It will be a while before the new system beds in, and perhaps even longer before we fully understand what it is telling us. Indeed, we will probably have to wait for the results of the 2021 Census, sometime in 2022 or thereafter, before we really understand what was actually happening to migration to the UK in the 2010-2016 period.
What, then, are the broader lessons from this?
First, ONS – after what I and others working in this area regarded as a somewhat slow start – have done the right thing.
They have taken on board the points we have raised about the unreliability of the statistics, and have responded, not just by accepting that there was a problem, but by trying to address it using additional data sources. They have done so in an open and consultative way, despite the very real political sensitivities involved. And they have, sensibly in my view, implemented an interim solution rather than stonewalling until a new system is fully operational.
But there are also some political and policy issues.
David Cameron’s target to reduce net migration to the “tens of thousands” would have been economically illiterate if it had been based on reliable statistics, but this new information cements its position as one of the most idiotic government pledges in recent history.
Worse still was the impact on policy on student visas. It was these statistics, which appeared to show that far more non-EU students were arriving to the UK than ever left, that Theresa May used to justify her deeply damaging approach to overseas students – a policy which has reduced the UK’s market share in one of our most competitive and highest value export sector, as well as doing less quantifiable but equally important harm to the UK’s global image.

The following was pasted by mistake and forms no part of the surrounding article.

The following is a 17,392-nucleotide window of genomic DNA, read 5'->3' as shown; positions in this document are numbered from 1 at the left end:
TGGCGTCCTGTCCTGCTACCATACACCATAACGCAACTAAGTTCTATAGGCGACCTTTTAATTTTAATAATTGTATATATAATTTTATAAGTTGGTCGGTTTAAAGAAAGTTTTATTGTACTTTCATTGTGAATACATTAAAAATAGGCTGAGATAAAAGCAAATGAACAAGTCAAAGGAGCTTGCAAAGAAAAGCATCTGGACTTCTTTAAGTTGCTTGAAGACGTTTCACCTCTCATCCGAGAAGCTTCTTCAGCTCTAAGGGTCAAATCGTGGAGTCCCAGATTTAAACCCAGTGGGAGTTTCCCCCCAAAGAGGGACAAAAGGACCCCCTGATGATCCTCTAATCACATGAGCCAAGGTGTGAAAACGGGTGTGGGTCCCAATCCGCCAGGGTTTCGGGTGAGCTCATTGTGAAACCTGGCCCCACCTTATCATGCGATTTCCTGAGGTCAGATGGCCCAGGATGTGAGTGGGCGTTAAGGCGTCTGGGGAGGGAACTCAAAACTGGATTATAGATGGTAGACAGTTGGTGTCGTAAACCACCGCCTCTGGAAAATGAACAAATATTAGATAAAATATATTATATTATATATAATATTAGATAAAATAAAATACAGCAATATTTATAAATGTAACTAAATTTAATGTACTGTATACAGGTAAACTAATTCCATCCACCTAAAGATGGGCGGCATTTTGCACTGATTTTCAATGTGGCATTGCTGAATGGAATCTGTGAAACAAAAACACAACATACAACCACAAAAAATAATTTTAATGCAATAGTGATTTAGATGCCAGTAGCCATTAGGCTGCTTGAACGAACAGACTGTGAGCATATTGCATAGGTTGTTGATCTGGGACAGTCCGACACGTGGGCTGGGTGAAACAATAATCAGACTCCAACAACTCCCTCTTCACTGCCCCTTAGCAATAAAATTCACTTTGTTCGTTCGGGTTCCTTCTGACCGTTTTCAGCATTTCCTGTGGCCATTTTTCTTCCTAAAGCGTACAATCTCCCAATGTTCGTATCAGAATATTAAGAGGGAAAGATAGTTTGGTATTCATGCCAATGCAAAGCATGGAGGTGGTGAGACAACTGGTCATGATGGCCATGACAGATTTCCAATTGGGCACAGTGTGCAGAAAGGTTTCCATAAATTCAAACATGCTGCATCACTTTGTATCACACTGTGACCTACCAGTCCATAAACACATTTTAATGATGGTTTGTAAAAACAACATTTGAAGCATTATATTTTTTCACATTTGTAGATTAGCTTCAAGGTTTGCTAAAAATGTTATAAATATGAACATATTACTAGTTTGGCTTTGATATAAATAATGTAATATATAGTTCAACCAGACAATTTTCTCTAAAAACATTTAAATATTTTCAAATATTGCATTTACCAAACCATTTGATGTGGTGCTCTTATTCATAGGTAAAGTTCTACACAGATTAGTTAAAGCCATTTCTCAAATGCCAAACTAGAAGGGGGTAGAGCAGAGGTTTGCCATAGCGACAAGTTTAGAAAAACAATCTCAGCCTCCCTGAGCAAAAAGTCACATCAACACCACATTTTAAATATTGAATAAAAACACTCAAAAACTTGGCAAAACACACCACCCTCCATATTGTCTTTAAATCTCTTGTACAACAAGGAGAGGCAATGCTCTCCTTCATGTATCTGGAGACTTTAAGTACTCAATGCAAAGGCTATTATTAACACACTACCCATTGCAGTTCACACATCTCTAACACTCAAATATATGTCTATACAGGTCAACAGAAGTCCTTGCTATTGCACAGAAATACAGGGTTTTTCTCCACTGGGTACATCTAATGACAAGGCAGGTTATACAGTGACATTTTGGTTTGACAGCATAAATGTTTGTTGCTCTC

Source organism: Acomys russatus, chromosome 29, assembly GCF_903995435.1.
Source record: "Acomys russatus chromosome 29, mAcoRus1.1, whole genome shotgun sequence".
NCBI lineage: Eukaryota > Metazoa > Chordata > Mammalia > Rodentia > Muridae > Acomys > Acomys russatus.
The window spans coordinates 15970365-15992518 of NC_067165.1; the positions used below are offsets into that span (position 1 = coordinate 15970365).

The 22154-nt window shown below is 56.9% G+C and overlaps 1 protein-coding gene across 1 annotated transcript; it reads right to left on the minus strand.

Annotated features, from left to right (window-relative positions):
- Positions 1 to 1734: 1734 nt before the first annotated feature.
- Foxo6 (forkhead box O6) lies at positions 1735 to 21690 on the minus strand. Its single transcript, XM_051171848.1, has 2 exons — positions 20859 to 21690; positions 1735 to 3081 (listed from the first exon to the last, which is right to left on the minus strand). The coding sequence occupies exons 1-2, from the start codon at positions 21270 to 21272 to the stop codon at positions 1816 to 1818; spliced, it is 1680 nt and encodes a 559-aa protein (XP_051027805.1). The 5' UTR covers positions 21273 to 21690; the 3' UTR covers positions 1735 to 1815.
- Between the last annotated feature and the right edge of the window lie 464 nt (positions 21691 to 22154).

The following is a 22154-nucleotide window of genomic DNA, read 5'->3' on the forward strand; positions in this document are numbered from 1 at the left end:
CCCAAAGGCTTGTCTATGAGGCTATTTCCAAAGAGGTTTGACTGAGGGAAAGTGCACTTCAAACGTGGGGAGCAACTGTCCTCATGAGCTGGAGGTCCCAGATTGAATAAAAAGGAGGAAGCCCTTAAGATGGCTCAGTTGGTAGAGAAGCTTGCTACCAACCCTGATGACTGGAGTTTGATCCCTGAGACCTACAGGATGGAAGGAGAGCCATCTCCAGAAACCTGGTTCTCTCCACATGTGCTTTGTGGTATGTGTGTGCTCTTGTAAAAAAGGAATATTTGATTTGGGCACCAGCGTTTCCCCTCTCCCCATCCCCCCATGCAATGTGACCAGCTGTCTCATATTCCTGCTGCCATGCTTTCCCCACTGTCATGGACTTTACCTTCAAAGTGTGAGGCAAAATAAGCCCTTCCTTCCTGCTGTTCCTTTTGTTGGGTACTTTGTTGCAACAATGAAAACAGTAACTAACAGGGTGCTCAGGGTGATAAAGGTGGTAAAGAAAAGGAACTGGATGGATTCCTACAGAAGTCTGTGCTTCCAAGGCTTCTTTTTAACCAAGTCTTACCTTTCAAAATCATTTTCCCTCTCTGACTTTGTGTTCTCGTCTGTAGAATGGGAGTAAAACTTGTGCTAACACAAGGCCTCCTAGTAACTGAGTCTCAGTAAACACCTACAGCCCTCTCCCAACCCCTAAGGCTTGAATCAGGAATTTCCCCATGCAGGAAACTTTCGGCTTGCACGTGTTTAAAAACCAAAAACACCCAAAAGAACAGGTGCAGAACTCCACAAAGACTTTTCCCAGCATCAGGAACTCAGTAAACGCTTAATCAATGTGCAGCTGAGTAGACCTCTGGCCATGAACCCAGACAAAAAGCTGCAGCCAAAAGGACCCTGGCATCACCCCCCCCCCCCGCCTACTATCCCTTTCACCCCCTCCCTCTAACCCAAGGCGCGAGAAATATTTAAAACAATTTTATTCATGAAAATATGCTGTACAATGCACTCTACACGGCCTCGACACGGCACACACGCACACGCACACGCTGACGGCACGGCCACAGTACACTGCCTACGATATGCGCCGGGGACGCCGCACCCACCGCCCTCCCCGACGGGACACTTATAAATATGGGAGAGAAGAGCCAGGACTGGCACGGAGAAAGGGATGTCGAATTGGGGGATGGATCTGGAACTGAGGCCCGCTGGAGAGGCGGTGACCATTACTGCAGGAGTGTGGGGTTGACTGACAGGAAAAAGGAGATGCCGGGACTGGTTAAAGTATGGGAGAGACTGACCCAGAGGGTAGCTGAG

This also has implications for our post-Brexit immigration policy.
Much has been made of the potential for greater “control” over migration flows after the end of free movement. This often assumes implicitly that politicians in Westminster, or bureaucrats in Whitehall, are well placed to engage in the central planning of the UK labour market. The fact that our estimates of such flows – both of EU citizens and those from outside the EU, where in principle we already have such control – can be so inaccurate illustrates the difficulties involved.
Finally, we should be careful not to overreact.
Doubtless, some more excitable politicians and commentators will react to this news by claiming that “we have no idea who is in the country” and that the answer is to beef up border controls so that we “count people in and out of the country”; indeed it has been reported that Priti Patel has dispatched officials to Singapore to work out how to do just that.
But in fact we do not measure “who is in the country”, or plan the provision of schools, hospitals and transport, with the migration statistics – it is the population statistics which serve that purpose. And while there may be issues with them as well, that is for another day.
By Jonathan Portes, senior fellow at the UK in a Changing Europe.